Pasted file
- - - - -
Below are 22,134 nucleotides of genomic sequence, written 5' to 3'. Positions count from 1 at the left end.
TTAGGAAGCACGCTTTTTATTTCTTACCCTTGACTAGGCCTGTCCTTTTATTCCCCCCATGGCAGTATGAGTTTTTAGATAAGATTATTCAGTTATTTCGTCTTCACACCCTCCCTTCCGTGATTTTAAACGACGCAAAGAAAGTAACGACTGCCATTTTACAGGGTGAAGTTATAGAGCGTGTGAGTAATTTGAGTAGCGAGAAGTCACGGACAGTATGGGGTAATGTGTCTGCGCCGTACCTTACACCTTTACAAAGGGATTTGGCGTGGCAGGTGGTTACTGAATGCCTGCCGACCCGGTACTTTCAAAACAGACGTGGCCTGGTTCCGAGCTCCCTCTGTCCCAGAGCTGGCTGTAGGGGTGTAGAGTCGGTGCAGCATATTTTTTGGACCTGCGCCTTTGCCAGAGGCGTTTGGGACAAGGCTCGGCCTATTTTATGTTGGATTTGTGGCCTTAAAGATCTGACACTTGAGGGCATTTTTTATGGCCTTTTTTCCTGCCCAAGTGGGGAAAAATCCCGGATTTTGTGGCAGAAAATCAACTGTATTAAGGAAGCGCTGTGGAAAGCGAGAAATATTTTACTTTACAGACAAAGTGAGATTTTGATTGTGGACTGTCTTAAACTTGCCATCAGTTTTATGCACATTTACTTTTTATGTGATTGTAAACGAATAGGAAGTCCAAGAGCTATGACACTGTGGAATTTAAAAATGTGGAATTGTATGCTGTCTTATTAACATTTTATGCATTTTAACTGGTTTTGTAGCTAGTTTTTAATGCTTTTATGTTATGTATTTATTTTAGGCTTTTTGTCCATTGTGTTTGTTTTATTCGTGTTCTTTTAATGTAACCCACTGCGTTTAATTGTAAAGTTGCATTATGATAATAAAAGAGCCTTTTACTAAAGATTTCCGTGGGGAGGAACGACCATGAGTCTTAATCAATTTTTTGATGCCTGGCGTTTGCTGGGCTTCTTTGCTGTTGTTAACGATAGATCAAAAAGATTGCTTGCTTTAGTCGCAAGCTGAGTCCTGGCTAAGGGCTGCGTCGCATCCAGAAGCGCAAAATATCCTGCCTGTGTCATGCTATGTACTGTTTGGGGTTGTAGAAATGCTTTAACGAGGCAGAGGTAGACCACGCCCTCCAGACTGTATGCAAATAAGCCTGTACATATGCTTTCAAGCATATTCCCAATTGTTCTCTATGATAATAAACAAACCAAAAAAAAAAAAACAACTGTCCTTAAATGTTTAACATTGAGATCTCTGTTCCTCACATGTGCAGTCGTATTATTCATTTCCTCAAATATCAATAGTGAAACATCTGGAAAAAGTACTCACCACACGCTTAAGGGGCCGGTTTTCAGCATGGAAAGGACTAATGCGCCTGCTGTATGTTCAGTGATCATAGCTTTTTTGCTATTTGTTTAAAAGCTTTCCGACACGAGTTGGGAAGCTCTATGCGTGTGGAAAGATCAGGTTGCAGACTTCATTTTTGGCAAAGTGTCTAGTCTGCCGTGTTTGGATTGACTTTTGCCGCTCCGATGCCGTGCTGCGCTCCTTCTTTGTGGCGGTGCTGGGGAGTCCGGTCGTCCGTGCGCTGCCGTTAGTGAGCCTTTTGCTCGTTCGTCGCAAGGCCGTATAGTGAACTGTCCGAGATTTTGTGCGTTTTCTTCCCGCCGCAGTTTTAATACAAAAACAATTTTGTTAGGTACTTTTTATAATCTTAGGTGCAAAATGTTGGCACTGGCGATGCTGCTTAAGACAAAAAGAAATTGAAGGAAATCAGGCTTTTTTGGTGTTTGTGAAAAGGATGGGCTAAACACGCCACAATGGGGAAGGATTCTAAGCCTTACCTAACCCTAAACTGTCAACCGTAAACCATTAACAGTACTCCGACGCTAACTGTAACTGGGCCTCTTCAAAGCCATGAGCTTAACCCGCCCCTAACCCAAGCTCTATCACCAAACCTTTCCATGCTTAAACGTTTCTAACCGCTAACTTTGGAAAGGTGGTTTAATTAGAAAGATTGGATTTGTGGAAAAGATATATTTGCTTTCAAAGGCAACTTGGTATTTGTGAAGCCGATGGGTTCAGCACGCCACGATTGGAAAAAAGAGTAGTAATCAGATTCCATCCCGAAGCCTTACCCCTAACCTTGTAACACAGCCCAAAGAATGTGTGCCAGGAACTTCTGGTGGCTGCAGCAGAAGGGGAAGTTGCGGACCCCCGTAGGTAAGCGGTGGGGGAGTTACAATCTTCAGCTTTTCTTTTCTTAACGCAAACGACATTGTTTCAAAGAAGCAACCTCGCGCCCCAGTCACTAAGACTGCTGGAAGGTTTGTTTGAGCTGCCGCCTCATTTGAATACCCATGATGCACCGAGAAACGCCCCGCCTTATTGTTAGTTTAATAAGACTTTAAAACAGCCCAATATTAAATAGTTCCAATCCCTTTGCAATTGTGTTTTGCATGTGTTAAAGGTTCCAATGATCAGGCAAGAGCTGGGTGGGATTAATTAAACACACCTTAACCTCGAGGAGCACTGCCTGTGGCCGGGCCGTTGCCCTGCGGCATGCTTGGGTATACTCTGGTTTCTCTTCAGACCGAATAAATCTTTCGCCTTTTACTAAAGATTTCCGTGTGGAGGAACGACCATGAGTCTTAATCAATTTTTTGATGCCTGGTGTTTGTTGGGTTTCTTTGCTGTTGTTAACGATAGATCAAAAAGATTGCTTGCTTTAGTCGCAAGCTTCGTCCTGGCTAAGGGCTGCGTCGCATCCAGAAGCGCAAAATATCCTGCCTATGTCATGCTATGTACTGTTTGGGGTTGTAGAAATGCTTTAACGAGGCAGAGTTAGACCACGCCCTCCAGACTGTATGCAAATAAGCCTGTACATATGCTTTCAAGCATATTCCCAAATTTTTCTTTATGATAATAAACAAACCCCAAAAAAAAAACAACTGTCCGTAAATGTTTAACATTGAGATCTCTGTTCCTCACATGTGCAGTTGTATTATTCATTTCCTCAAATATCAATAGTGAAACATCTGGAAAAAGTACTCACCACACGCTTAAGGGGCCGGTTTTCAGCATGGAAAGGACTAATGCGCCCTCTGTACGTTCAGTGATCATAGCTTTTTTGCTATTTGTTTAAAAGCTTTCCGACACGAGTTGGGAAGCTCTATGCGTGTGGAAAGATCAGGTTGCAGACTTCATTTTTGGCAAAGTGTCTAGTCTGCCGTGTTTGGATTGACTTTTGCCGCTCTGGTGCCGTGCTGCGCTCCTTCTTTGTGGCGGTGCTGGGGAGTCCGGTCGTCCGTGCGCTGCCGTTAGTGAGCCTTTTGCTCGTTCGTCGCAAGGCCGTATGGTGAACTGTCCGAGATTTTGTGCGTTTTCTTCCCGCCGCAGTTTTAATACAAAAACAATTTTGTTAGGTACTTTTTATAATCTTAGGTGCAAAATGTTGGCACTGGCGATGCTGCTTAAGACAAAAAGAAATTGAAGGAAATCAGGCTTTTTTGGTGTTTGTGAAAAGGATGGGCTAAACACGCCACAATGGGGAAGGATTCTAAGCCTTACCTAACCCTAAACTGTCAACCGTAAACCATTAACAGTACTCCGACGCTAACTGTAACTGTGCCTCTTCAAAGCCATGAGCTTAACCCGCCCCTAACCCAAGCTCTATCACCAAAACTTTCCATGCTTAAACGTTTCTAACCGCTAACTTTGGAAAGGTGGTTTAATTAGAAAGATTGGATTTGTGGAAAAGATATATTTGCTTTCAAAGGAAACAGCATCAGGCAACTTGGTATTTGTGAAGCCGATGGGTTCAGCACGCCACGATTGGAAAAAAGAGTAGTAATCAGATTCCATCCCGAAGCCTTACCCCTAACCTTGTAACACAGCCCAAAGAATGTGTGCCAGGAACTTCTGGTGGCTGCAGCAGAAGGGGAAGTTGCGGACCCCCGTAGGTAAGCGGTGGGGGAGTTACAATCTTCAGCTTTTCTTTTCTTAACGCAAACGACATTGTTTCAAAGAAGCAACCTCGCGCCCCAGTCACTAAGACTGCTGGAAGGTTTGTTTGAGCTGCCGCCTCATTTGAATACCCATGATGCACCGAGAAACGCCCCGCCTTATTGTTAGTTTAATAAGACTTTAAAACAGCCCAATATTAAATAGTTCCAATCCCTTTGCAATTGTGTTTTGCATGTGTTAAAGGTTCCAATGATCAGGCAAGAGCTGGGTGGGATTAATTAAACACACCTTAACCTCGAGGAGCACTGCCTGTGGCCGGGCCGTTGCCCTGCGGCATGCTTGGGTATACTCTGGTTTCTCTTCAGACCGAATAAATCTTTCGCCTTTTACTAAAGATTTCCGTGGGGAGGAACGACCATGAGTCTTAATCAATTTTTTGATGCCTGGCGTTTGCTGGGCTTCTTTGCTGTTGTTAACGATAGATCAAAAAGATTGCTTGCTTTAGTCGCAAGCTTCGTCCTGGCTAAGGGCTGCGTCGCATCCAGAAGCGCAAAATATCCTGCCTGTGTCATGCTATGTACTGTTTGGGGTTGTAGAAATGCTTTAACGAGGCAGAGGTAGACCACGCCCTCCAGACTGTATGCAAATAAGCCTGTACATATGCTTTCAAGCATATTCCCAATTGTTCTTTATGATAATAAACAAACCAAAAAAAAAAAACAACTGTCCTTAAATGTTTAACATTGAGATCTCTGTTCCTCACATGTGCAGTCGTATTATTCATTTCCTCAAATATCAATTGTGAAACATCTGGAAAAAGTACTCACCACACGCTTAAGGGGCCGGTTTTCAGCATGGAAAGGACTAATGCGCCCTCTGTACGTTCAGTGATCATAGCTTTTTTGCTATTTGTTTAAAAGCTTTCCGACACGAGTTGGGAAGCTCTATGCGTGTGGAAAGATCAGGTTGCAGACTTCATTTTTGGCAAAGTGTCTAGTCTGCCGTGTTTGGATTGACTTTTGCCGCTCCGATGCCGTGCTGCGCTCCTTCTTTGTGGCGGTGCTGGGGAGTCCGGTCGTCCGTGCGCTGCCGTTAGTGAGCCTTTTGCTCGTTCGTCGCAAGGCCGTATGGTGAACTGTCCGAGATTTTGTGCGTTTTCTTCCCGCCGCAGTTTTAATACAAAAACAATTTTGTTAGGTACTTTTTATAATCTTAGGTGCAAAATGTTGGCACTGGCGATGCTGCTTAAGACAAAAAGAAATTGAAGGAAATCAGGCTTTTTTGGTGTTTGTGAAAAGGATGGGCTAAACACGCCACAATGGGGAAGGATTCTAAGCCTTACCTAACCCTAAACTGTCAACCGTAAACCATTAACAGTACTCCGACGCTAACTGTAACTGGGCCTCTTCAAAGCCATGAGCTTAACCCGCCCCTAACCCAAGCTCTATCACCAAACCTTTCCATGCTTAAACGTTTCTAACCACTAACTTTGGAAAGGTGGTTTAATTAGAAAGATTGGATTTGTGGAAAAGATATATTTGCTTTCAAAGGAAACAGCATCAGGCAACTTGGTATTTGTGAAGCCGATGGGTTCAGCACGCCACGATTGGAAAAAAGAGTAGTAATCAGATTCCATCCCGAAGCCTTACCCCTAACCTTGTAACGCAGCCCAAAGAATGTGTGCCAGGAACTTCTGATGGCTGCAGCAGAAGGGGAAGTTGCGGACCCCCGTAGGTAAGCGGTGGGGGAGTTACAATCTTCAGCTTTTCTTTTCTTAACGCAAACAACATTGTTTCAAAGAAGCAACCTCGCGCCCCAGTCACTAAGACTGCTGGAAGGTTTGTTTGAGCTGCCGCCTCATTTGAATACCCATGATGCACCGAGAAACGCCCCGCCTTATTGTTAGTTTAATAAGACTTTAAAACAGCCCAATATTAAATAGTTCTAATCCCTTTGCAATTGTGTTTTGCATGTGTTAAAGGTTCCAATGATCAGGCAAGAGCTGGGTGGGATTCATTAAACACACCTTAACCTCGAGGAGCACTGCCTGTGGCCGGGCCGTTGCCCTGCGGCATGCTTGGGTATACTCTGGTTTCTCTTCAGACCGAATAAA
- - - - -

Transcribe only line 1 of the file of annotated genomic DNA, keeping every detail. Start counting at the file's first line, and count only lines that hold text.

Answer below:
Below are 22,134 nucleotides of genomic sequence, written 5' to 3'. Positions count from 1 at the left end.